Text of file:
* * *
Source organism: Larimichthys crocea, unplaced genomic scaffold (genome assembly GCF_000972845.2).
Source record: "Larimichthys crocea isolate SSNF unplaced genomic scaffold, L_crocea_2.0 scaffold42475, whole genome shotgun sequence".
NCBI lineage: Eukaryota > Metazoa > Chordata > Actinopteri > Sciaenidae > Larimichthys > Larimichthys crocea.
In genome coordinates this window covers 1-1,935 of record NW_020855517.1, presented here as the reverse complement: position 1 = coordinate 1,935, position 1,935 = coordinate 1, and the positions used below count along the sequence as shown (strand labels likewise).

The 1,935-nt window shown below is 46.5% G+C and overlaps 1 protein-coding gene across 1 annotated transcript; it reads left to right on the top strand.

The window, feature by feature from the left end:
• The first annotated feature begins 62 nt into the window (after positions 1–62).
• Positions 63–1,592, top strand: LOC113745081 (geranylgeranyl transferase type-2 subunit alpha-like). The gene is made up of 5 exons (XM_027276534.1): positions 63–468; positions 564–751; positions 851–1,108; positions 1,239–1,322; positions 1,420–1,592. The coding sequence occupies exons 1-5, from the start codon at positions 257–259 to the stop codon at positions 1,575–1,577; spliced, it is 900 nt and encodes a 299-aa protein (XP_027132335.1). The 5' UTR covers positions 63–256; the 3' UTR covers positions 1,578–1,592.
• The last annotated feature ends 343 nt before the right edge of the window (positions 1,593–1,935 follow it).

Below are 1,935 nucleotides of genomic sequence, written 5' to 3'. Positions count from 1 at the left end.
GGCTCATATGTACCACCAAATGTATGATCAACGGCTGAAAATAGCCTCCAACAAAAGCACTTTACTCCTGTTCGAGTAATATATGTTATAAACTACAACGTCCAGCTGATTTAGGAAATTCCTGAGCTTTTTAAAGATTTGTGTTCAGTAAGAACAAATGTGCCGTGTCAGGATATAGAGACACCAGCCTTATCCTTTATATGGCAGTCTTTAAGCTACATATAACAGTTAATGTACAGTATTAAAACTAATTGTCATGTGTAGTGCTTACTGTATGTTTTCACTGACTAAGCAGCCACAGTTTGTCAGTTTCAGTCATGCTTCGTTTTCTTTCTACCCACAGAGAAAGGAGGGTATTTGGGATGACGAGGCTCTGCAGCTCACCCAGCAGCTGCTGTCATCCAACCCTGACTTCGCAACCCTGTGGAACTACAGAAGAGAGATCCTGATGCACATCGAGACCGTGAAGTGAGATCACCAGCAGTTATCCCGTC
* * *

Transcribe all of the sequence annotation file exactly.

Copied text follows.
Source organism: Larimichthys crocea, unplaced genomic scaffold (genome assembly GCF_000972845.2).
Source record: "Larimichthys crocea isolate SSNF unplaced genomic scaffold, L_crocea_2.0 scaffold42475, whole genome shotgun sequence".
NCBI lineage: Eukaryota > Metazoa > Chordata > Actinopteri > Sciaenidae > Larimichthys > Larimichthys crocea.
In genome coordinates this window covers 1-1,935 of record NW_020855517.1, presented here as the reverse complement: position 1 = coordinate 1,935, position 1,935 = coordinate 1, and the positions used below count along the sequence as shown (strand labels likewise).

The 1,935-nt window shown below is 46.5% G+C and overlaps 1 protein-coding gene across 1 annotated transcript; it reads left to right on the top strand.

The window, feature by feature from the left end:
• The first annotated feature begins 62 nt into the window (after positions 1–62).
• Positions 63–1,592, top strand: LOC113745081 (geranylgeranyl transferase type-2 subunit alpha-like). The gene is made up of 5 exons (XM_027276534.1): positions 63–468; positions 564–751; positions 851–1,108; positions 1,239–1,322; positions 1,420–1,592. The coding sequence occupies exons 1-5, from the start codon at positions 257–259 to the stop codon at positions 1,575–1,577; spliced, it is 900 nt and encodes a 299-aa protein (XP_027132335.1). The 5' UTR covers positions 63–256; the 3' UTR covers positions 1,578–1,592.
• The last annotated feature ends 343 nt before the right edge of the window (positions 1,593–1,935 follow it).

Below are 1,935 nucleotides of genomic sequence, written 5' to 3'. Positions count from 1 at the left end.
GGCTCATATGTACCACCAAATGTATGATCAACGGCTGAAAATAGCCTCCAACAAAAGCACTTTACTCCTGTTCGAGTAATATATGTTATAAACTACAACGTCCAGCTGATTTAGGAAATTCCTGAGCTTTTTAAAGATTTGTGTTCAGTAAGAACAAATGTGCCGTGTCAGGATATAGAGACACCAGCCTTATCCTTTATATGGCAGTCTTTAAGCTACATATAACAGTTAATGTACAGTATTAAAACTAATTGTCATGTGTAGTGCTTACTGTATGTTTTCACTGACTAAGCAGCCACAGTTTGTCAGTTTCAGTCATGCTTCGTTTTCTTTCTACCCACAGAGAAAGGAGGGTATTTGGGATGACGAGGCTCTGCAGCTCACCCAGCAGCTGCTGTCATCCAACCCTGACTTCGCAACCCTGTGGAACTACAGAAGAGAGATCCTGATGCACATCGAGACCGTGAAGTGAGATCACCAGCAGTTATCCCGTC